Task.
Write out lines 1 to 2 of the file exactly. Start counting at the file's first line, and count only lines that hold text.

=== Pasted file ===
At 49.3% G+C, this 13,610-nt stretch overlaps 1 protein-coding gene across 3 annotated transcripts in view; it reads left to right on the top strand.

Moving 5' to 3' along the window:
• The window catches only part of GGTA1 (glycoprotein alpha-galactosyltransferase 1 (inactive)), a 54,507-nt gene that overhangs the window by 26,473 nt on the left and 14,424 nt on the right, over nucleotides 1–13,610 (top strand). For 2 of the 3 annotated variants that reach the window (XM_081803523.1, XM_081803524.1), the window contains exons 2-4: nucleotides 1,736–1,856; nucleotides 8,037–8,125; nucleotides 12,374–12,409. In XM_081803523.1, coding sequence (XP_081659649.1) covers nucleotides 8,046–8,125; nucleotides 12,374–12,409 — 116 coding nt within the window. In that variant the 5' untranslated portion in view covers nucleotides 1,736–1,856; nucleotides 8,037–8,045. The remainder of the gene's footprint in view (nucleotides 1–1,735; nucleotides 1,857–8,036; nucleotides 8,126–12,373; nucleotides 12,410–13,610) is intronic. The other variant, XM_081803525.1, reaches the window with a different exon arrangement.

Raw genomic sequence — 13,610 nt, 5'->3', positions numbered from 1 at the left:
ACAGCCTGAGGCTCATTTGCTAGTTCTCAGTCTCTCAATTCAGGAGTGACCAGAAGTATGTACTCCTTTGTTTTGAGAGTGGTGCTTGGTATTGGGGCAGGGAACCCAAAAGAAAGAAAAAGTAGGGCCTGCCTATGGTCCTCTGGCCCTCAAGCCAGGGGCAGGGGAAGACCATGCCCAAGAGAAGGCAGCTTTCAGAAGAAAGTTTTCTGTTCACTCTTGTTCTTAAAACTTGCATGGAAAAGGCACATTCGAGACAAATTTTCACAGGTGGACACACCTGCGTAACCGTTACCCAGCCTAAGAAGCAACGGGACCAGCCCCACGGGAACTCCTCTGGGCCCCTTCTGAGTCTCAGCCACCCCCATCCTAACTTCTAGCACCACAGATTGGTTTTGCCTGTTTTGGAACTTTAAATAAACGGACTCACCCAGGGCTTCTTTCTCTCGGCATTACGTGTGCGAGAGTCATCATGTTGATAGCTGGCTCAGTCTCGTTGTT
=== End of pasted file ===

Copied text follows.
At 49.3% G+C, this 13,610-nt stretch overlaps 1 protein-coding gene across 3 annotated transcripts in view; it reads left to right on the top strand.

Moving 5' to 3' along the window: